@Waqas: Mr. Waqas, Times have changed.We have to liberate ourselves and the ideas that have not evolved for the betterment of gender equality. On one hand we can look at history and see how much women had contributed and we praise them but on the other hand we want to keep women confined and surrogate them to male dominance. I think Islam can very easily be a beacon and a shining light on the hill if we can stay within the realm of deen and also modernize and innovate ideas and examples for the betterment of not only Muslims but for the entire mankind. These are testing times ans we need more and more women to become leaders, educators and epitome of success. This is the way Islam will be recognized and respected. Not the convoluted notion of force and extremism and most of all with no education.

Rana Haseeb
Mar 14, 2014 06:22pm

The first positive step towards eradicating gender-discrimination would be to combat feudal mindset prevailing in Pakistan's society.

anwar khushab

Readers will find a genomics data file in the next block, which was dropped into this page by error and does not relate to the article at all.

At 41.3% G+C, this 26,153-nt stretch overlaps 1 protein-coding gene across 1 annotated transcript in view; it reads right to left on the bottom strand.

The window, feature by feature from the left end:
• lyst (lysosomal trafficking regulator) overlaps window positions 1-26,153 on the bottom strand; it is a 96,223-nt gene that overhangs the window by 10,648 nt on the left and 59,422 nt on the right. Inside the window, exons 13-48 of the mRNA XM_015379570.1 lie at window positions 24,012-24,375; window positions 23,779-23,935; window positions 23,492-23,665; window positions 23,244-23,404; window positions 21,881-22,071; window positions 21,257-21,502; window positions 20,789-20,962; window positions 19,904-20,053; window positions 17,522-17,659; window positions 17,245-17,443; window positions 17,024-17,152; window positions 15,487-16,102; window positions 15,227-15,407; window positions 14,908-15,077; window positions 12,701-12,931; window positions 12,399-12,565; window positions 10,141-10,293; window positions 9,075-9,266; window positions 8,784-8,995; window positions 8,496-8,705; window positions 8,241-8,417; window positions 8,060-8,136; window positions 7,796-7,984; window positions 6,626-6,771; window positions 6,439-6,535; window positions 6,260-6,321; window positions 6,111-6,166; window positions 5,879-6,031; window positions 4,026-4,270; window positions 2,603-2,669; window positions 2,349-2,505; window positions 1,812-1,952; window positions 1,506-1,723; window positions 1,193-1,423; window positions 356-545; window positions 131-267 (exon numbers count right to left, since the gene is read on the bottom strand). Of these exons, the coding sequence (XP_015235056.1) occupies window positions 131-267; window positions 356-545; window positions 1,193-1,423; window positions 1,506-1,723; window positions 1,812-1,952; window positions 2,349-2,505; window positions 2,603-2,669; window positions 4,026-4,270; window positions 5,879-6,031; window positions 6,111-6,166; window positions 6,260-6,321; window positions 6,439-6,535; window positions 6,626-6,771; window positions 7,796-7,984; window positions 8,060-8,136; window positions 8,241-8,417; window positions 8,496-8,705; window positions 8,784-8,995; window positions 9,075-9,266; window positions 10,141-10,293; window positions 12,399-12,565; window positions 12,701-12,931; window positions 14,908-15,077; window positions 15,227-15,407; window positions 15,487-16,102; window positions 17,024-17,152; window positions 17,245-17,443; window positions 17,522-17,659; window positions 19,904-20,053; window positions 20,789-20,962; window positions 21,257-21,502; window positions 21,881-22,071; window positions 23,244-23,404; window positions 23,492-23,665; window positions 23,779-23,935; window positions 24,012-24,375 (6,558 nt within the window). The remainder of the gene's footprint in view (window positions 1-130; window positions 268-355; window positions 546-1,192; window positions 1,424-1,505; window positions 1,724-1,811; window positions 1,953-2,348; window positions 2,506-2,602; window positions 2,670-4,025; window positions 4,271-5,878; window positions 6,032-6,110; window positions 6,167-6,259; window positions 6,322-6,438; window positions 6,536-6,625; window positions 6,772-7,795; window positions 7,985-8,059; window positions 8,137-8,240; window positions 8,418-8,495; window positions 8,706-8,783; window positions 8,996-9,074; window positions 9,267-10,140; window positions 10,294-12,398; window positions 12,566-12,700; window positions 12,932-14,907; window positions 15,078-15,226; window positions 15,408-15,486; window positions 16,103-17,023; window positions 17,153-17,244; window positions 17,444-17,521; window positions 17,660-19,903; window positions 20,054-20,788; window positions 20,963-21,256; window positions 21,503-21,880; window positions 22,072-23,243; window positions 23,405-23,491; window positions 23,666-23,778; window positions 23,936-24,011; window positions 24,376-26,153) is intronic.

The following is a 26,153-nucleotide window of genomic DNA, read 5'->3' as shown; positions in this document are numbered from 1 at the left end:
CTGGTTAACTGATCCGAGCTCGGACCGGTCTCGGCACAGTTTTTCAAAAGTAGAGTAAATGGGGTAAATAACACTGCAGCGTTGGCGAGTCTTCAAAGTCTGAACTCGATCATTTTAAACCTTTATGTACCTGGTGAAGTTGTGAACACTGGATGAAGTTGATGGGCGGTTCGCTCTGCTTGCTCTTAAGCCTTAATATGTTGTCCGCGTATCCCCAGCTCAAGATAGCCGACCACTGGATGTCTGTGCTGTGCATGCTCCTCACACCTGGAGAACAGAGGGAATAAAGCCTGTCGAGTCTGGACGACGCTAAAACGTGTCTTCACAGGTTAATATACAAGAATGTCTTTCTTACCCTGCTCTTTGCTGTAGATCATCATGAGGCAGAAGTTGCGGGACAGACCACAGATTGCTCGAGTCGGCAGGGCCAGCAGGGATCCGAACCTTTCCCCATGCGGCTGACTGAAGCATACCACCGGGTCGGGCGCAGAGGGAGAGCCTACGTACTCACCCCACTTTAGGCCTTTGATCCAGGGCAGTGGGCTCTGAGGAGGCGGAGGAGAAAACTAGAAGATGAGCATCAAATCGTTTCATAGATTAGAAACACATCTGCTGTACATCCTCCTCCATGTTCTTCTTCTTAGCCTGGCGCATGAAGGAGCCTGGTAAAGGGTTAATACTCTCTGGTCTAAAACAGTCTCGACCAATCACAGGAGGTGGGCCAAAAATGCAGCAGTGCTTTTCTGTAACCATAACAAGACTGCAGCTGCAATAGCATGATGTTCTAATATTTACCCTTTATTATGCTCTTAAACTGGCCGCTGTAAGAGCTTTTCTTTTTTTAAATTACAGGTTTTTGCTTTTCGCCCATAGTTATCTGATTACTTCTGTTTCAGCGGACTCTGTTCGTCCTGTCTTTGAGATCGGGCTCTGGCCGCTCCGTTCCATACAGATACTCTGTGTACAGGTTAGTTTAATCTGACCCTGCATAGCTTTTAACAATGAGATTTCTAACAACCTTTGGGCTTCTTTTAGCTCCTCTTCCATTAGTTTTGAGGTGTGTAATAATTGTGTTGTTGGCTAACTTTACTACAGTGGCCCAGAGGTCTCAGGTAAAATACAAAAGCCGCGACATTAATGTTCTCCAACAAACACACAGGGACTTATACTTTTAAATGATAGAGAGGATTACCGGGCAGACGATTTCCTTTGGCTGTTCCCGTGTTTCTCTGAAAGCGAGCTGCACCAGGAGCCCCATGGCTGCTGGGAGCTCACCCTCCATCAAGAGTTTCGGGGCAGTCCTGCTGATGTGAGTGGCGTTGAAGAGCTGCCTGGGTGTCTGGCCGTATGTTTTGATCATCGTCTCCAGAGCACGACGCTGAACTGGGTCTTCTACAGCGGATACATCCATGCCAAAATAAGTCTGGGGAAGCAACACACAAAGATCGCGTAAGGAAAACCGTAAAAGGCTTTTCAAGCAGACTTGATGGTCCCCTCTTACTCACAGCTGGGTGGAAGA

Mar 14, 2014 06:25pm

Why are we mixing up two very different things? Afridi's talent lies in hitting a ball with a stick. He is wonderful at that, and deserves our admiration. His views on gender are stupid, and he deserves our censure for that. Many readers here seem to be arguing that if he can hit a ball with a stick, we should accept his views on everything else, be it climate change, relations with India, or the status of women, or whatever. Afridi is human, and therefore is as fallible as you or me.

ali hemani
Mar 14, 2014 06:26pm

Very well written.

By the way do we know, did Lala meant what he said or was it said in a lighter mode (joke). The way we joke about pathan / sikh and other jokes that we crack every day...... Think about it...